And yes, this applies to Bert and Ernie, despite the fact that they are puppets. Many of the queer folks (including me) who responded with dismay to Sesame Workshop’s original statement were immediately flooded with replies from random strangers accusing us of, um, desperately wanting to watch Bert and Ernie perform graphic sexual acts. That is just…No. No, thank you.
But that so many people’s minds — some of whom insisted that they were in no way homophobic, and how dare anyone imply otherwise — immediately went there paints a pretty damning picture of society’s widespread inability to see queerness as anything other than vulgar and sexual. And in their stubborn denial of Bert and Ernie’s coupledom despite so many other straight Muppet couples existing, Sesame Workshop played into exactly the prejudices that Rebecca Sugar and other creators like her have worked so hard to subvert: that queer characters don’t belong in stories told to children.
The question of whether Bert and Ernie “are” actually gay is kind of a different one, but it’s worth addressing. Because if you ignore the fact that it blatantly exists to reinforce heteronormativity in a children’s show, yeah, I guess Sesame Workshop’s statement could be interpreted as just clearing up the Sesame Street canon.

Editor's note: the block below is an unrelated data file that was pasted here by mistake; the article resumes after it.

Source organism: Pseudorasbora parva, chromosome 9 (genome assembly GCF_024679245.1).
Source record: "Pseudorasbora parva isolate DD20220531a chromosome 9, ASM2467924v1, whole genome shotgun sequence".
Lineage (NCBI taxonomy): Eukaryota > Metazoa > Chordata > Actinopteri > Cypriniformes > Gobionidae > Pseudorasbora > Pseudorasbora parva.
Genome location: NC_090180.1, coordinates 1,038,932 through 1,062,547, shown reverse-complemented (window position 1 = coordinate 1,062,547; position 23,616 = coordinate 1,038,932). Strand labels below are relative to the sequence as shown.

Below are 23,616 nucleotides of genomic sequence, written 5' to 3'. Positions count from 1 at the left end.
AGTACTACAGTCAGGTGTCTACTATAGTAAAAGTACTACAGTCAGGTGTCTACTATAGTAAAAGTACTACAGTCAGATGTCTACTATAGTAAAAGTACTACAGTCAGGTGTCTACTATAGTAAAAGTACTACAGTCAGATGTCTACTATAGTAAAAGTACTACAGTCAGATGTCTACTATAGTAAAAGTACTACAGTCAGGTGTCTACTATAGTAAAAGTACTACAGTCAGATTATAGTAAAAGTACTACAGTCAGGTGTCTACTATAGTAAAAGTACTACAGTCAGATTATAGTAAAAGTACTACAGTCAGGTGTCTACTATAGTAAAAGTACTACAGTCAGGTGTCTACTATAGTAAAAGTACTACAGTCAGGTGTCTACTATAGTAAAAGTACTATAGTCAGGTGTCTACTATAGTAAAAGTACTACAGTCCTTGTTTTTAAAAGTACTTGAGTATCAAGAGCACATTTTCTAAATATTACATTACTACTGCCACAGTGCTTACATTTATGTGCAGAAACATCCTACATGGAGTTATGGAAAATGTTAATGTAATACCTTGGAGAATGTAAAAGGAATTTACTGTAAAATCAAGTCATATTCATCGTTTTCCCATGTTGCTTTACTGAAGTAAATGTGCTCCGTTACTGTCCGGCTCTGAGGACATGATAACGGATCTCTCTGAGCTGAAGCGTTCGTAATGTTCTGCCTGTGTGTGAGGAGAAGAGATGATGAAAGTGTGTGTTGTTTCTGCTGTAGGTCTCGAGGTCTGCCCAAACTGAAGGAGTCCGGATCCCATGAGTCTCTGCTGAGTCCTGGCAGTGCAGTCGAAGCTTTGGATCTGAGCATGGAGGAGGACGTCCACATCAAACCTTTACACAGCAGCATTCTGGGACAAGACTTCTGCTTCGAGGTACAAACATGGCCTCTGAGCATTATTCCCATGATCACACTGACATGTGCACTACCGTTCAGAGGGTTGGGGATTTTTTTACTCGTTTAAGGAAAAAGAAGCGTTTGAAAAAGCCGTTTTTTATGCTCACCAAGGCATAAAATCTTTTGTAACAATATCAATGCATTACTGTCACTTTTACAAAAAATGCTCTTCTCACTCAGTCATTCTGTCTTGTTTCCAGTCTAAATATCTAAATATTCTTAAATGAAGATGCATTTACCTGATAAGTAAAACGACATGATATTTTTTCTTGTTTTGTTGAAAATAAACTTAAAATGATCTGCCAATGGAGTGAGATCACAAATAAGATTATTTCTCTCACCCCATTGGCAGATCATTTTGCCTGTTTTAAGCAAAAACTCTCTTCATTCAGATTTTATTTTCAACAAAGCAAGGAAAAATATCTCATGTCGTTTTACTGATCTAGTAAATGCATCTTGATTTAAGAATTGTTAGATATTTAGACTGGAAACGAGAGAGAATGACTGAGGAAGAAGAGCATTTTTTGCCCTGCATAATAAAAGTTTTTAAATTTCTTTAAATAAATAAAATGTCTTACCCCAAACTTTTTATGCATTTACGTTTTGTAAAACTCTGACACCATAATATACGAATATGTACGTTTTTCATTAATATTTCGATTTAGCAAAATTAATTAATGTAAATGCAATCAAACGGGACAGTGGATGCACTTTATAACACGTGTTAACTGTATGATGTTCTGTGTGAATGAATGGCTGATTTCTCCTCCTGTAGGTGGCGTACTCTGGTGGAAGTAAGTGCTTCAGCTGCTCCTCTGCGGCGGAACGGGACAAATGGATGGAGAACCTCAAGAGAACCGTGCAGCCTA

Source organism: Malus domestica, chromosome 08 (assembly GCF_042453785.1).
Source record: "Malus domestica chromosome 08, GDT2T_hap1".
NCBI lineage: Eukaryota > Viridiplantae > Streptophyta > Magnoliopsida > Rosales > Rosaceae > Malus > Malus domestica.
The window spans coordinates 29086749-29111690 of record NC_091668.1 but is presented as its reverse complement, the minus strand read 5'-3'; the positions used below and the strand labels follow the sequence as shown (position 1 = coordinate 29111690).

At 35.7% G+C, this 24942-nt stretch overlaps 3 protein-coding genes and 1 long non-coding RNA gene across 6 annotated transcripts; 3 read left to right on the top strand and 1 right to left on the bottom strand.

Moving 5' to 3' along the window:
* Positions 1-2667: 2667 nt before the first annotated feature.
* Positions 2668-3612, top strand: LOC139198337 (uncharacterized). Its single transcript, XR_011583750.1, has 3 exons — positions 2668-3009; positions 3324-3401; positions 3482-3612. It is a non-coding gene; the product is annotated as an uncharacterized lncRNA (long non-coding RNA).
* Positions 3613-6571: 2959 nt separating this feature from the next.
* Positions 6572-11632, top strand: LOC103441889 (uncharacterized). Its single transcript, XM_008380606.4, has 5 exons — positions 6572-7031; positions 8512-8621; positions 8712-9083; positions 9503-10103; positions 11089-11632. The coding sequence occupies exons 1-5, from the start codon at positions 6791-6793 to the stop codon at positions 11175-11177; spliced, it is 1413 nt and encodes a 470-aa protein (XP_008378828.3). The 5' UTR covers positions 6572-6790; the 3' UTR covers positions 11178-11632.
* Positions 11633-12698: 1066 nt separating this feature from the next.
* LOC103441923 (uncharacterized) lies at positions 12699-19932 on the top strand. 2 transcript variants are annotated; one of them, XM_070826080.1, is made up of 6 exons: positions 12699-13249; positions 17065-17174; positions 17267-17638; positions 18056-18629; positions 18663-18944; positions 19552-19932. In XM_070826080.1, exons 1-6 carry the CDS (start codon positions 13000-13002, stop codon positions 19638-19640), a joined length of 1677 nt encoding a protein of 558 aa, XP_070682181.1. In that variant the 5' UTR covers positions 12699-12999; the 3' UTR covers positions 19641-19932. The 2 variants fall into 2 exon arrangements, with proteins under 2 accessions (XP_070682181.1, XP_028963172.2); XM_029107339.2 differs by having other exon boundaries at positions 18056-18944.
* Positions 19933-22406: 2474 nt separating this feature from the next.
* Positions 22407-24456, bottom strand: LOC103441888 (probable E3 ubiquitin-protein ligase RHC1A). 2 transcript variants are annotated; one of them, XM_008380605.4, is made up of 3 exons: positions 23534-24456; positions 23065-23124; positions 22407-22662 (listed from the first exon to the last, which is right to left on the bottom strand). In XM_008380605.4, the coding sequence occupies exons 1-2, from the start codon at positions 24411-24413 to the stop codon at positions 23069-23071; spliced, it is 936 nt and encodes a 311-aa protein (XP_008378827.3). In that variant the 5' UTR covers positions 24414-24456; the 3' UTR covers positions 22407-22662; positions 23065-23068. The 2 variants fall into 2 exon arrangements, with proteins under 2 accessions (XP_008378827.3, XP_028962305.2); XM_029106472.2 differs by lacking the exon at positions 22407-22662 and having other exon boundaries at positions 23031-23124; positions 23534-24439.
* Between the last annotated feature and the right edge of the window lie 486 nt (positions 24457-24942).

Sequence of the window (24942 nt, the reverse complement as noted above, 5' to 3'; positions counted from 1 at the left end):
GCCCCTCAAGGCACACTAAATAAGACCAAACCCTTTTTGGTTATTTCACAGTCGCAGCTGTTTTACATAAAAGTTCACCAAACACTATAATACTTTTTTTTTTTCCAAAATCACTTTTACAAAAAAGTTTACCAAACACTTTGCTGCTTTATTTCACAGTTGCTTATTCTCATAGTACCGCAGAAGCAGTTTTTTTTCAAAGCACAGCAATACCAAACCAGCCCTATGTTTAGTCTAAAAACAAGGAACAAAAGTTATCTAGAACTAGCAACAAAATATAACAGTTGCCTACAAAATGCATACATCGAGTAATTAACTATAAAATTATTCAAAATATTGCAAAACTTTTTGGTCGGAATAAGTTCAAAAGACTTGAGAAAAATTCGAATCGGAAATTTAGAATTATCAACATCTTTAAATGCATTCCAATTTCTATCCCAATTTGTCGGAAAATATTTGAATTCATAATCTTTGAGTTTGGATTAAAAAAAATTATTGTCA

But as Saltzman clarified in an interview with the New York Times today that was definitely not done under pressure from Sesame Workshop, he never actually said Bert and Ernie were gay. He said that during the time he wrote them, he wrote them “as a loving couple.” The distinction is small, but it matters, not least of all because it leaves room for plausible deniability on the part of Sesame Workshop and other, less forward-thinking members of the team behind Sesame Street’s iconically gay puppets. And that’s fine! Different creators have different interpretations of the work they collaborated on. The discussion of who owns characters and “what is canon” is way outside the scope of this article.
But the fact that even limited, subjective non-straightness as described by one writer required an immediate denial is something Sesame Workshop would do well to examine. As they saw in the responses to their first tweet, the internet is teeming with people willing to explain, for free, why queer representation in children’s shows is so important. If Sesame Workshop decides to ignore those voices, that’s their decision. But it’s a decision supported by homophobia and outdated, incorrect views about queerness, which are the only reasons that Bert and Ernie shouldn’t join the pantheon of officially sanctioned Sesame Street Muppet couples—right next to Oscar and Grundgetta.
That being said, there’s another side to the subjective nature of Saltzman’s carefully worded interview, and it works in favor of Sesame Street’s more progressive audience, rather than those who would minimize Bert and Ernie’s queerness: Regardless of how and why Bert and Ernie were created, thanks to Saltzman, we now know that for 15 years they were specifically written to be a gay couple, modeled after one man’s relationship with the love of his life. I can’t imagine a sweeter story to tell children.